The facts and reports are in agreement and cannot be ignored; diversity within the boardroom and across all parts of business are vital for the future success and strength of a business and its workforce. By tackling the challenges and barriers to diversity and inclusion in our work environment, we inevitably champion the calls for equality on International Women’s Day and greater gender diversity within our investee companies.

* Helene Winch is responsible for overseeing Premier Miton’s overall responsible investing strategy and development. Helene has over twenty years of investment industry experience, including considerable experience in responsible investing, co-ordinating the integration of ESG into investment processes, as well as working as an investment manager. Helene holds an MSc in Mathematics & Finance from Imperial College, London. Helene also holds the CFA certificate of ESG Investing and is on the IA Sustainable and Responsible investment committee.

Three common biases women encounter at work

A father and son are in a horrible car crash that kills the dad.  The son is rushed to the hospital; just as he’s about to go under the knife, the surgeon says:   “I can’t operate—that boy is my son!” How is this possible?

If you haven’t figured out that the surgeon is the boy’s mother, then I made my point: unconscious bias is everywhere – whether you’re a man or a woman!  But don’t kick yourself for it – you’re hardly alone.

As we’re approaching IWD, I want to share some of the most common biases women encounter at work.  Let me know if any of these sound familiar:

  1. All she needs is more confidence.

Call it confidence, call it Gravitas, or any other strong, extroverted, Presence-based characteristic.  The lack of these attributes often stop women from progressing.    The more heavily-influenced a company (or part of it) is by male presence, the more likely it is for women to be considered less capable if they don’t command a room or a meeting.

This is of course a fallacy.  In many cases, women appear less confident only in scenarios when they are the minority, i.e. in male-dominated groups.  We all feel a level of discomfort (even if we rarely acknowledge it) operating in an environment that is less familiar.  Many men admit to this feeling when they enter a room full of women – or find themselves at the school gate with a group of mums.  All of a sudden, our confidence appears to ebb.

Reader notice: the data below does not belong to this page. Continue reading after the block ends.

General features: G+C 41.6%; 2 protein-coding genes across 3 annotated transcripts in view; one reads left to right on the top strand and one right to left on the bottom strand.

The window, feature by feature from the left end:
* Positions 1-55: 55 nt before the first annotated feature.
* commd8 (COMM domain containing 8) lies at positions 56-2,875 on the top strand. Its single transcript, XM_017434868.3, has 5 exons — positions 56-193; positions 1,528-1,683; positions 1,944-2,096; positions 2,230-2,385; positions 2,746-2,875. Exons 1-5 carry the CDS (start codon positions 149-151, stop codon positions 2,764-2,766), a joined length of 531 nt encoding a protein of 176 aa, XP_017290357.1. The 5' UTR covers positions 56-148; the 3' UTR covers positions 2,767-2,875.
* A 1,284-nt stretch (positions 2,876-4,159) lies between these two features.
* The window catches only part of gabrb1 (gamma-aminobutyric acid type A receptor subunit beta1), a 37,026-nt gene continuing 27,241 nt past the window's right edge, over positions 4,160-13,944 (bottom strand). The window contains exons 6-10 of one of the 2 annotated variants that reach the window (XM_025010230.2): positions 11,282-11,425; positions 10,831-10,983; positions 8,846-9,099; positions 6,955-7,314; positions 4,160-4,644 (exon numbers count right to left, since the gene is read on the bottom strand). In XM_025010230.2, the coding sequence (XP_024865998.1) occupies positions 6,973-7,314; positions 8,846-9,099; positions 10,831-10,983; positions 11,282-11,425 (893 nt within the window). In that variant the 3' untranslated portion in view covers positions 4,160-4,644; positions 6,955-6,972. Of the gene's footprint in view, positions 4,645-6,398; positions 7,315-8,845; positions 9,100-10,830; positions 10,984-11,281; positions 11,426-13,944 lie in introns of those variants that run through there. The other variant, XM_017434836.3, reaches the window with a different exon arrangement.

But competence doesn’t.  A competent person remains competent in both scenarios, even if it may not seem that way.  In fact, rarely are competence and confidence correlated.  And if we believe this, then why do we pay so much attention to a person’s confidence?

In other words, she doesn’t need more confidence; she needs more acceptance and appreciation of her competence.

  1. We always hire the best candidate, regardless of background

If only that were the case!  We want to believe that’s what we do but the data shows otherwise.  It shows that we’re slaves to our unconscious affinity – or ingroup – bias.

We may not be aware of it, but a person who is more like us will come across more capable, credible, trustworthy and likeable than a person who isn’t.  We actively solicit, pay attention to and favour the contributions of ‘ingroup’ members.  This also means that we are much more likely to overlook, overhear or disregard the strengths of a person who is different from us.

When that happens, we also do this: we justify to ourselves why the person we really like is also more capable, and therefore, the better candidate.

Yes, we all do this.

Truth be told, there is no such thing as true meritocracy.  All our decisions have a strong influence of bias – in this example, affinity  (or ingroup) bias.

So next time you prefer one candidate to another, and that preferred candidate happens to be more like you than the other, put your preference to the test:  scrutinise it like someone who is advocating for greater diversity.  Is the ingroup candidate really the better candidate or might your view be influenced by something other than objective criteria?

  1. ‘Great work, Rachel!’   ‘Thanks, but I’m Susan.’

It is both astonishing and embarrassing to reflect on the number of times women have told me how their names are mixed up with other women.

Think about it:  there are 2 women in a meeting of 8 and the men struggle to keep them apart.  What does it say about the value they assign to these women?  How much regard do they hold for them?  If they cannot remember who  is who, how likely are these women to be taken seriously?

Of course, this isn’t a malicious thing.  We know that.  But, gentlemen, next time you confuse two women, think about what this means and how you think of them at work.  Think also about the last time you confused two men who are like you.  Surprised you can’t think of an incident like that?

Ladies, if this happens to you, I encourage you to (politely) correct the situation.  That ought to ensure it doesn’t happen again.